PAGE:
He will not deny that Estonia came under pressure. The again-independent state had no rights for its embassy building in Moscow. While it was used since before WW2, the Soviet Union never let foreign nations acquire any real estate. In the beginning of 1990ieas, that granted Russia the option to threaten to throw Estonia out of the Embassy as mere tenant.

«In return, Russia wanted all kinds of other real estate. We kept stressing that somewhere we’d have to draw the line. They had lots of demands which we refused,» assures Mr Velliste.  

One thing sifted out, in the end, was the very cordon in Pirita. «In quantity, it may have seemed imprudent to us – they do not have that many staff! But they had to live somewhere and the location makes for comfortable living,» he admits. Also, continues the former foreign minister, they weighed the possible security risks. Still, they detected no such risk that out services could not handle.

According to Eerik-Niiles Kross, applying for embassy real estate is a well-known trick, the real goal being to acquire extra space under diplomatic immunity. In such facilities, Estonian authorities have it difficult to detect anti-Estonian or intelligence activities.

As pointed out by Mr Kross, the forceful pressure by Russian embassy coincided with the departure from Estonia in 1994 of Russian troops, including the military signals intelligence GRU units. «One must assume the Russians felt the need to move certain functions elsewhere. I do not claim to know that the Russians are doing signals intelligence from Pikk St or someplace else, but I would be surprised if they did not,» says Mr Kross.

As Postimees went to take a look at the cordon, it found all windows barred in the two-storey residential building. In addition to spending the night, diplomats are also active in the building during the day. As to home life, one spotted the flowers on window sills, and a self-made barbecue place in the back.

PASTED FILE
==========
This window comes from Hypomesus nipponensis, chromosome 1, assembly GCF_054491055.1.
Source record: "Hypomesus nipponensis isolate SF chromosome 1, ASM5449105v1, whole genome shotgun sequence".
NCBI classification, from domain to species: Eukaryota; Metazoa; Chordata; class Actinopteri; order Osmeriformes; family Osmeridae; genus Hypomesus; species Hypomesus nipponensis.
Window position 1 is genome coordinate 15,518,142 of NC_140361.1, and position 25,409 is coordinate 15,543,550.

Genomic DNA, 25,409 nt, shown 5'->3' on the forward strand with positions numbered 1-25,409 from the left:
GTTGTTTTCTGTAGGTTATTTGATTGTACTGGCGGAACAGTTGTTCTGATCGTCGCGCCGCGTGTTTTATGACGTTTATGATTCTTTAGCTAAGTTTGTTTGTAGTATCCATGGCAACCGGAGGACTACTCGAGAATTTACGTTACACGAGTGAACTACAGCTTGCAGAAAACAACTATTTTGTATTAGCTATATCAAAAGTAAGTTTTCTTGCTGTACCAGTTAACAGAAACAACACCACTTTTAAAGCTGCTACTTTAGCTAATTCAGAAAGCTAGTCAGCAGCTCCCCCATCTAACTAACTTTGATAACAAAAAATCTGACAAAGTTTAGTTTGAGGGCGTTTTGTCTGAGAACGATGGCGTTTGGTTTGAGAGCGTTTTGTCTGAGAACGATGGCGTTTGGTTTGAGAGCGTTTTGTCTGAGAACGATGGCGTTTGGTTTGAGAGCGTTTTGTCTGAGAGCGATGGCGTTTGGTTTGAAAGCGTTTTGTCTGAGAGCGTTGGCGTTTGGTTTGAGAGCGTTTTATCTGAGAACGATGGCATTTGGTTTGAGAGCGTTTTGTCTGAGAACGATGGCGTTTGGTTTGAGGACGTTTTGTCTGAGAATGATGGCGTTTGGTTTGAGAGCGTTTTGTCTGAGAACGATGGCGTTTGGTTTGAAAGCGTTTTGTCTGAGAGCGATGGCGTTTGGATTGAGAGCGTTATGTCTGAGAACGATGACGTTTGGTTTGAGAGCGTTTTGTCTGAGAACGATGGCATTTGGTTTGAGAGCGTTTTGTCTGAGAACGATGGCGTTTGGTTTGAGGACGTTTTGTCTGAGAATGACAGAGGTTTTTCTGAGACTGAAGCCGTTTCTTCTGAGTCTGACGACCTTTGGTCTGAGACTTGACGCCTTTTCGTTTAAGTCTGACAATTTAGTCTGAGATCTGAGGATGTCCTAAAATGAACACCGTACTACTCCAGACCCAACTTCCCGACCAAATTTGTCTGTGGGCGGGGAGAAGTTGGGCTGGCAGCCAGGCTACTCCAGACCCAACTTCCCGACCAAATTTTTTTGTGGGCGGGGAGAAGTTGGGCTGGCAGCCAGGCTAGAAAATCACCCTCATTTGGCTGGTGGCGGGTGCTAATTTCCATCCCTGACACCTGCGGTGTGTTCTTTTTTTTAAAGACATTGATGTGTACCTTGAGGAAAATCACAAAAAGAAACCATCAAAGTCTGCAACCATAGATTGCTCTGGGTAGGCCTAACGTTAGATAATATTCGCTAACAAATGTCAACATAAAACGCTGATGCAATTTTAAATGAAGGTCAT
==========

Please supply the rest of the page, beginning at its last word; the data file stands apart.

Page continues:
At first glance, the fenced cordon looks overgrown in brush; the roads leading to it still display modest use. The cordon workshop has new doors installed; the main building has two satellite dishes on its roof.

Whether the cordon was a strategic choice or just a desire for the Pirita beauty, we will probably soon know as the Russians obtain the option to rebuild it as they see fit. Till that happens, we probably have as little reason to worry as does the US embassy employee who recently rented a house – right across from the Russians.

Fair deal?

Agreement entered by foreign ministers Urmas Paet and Sergei Lavrov in Moscow, on February 18th 2014

Russia gives Estonia:

•    A building at Malyi Kislovski Pereulok 5/8a in Moscow, total area 5,254 m2. The 2,243 m2 plot underneath will be rented to Estonia for 99 years for 1 rouble a year.

Estonia gives Russia:

Buildings and structures under rights of superficies:

•    Tallinn, Pikk St 19 and 21, Hobusepea St 3, Lai St 18, total area 3,410 m2

•    Tallinn, Pikk St 23 and 25, Hobusepea St 1, total area 880 m2

•    Tallinn, Mähe Road 9, Lauri Road 2, total area 2,127 m2

•    Tallinn, Lauri Road 4, total area 128 m2 for 99 years at right of superficies fee €1 a year:

•    Tallinn, Pikk St 19 and 21, Hobusepea St 3, Lai St 18, area 1,571 m2

•    Tallinn, Pikk St 23 and 25, Hobusepea St 1, area 272 m2

•    Tallinn, Mähe Road 9, Lauri Road 2, area 12,839 m2

•    Tallinn, Lauri Road 4, area 4,953 m2